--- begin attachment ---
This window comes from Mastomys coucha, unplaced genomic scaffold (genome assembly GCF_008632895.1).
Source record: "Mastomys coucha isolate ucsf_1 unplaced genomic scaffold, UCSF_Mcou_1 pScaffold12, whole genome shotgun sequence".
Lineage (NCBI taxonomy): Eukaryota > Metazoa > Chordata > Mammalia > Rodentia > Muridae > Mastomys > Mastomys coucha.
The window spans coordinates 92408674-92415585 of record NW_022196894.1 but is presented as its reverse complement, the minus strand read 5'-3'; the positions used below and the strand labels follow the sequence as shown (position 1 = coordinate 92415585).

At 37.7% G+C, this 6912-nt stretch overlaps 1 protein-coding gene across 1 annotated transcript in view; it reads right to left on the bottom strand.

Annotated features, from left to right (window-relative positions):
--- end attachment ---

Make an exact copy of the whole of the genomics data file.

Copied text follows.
This window comes from Mastomys coucha, unplaced genomic scaffold (genome assembly GCF_008632895.1).
Source record: "Mastomys coucha isolate ucsf_1 unplaced genomic scaffold, UCSF_Mcou_1 pScaffold12, whole genome shotgun sequence".
Lineage (NCBI taxonomy): Eukaryota > Metazoa > Chordata > Mammalia > Rodentia > Muridae > Mastomys > Mastomys coucha.
The window spans coordinates 92408674-92415585 of record NW_022196894.1 but is presented as its reverse complement, the minus strand read 5'-3'; the positions used below and the strand labels follow the sequence as shown (position 1 = coordinate 92415585).

At 37.7% G+C, this 6912-nt stretch overlaps 1 protein-coding gene across 1 annotated transcript in view; it reads right to left on the bottom strand.

Annotated features, from left to right (window-relative positions):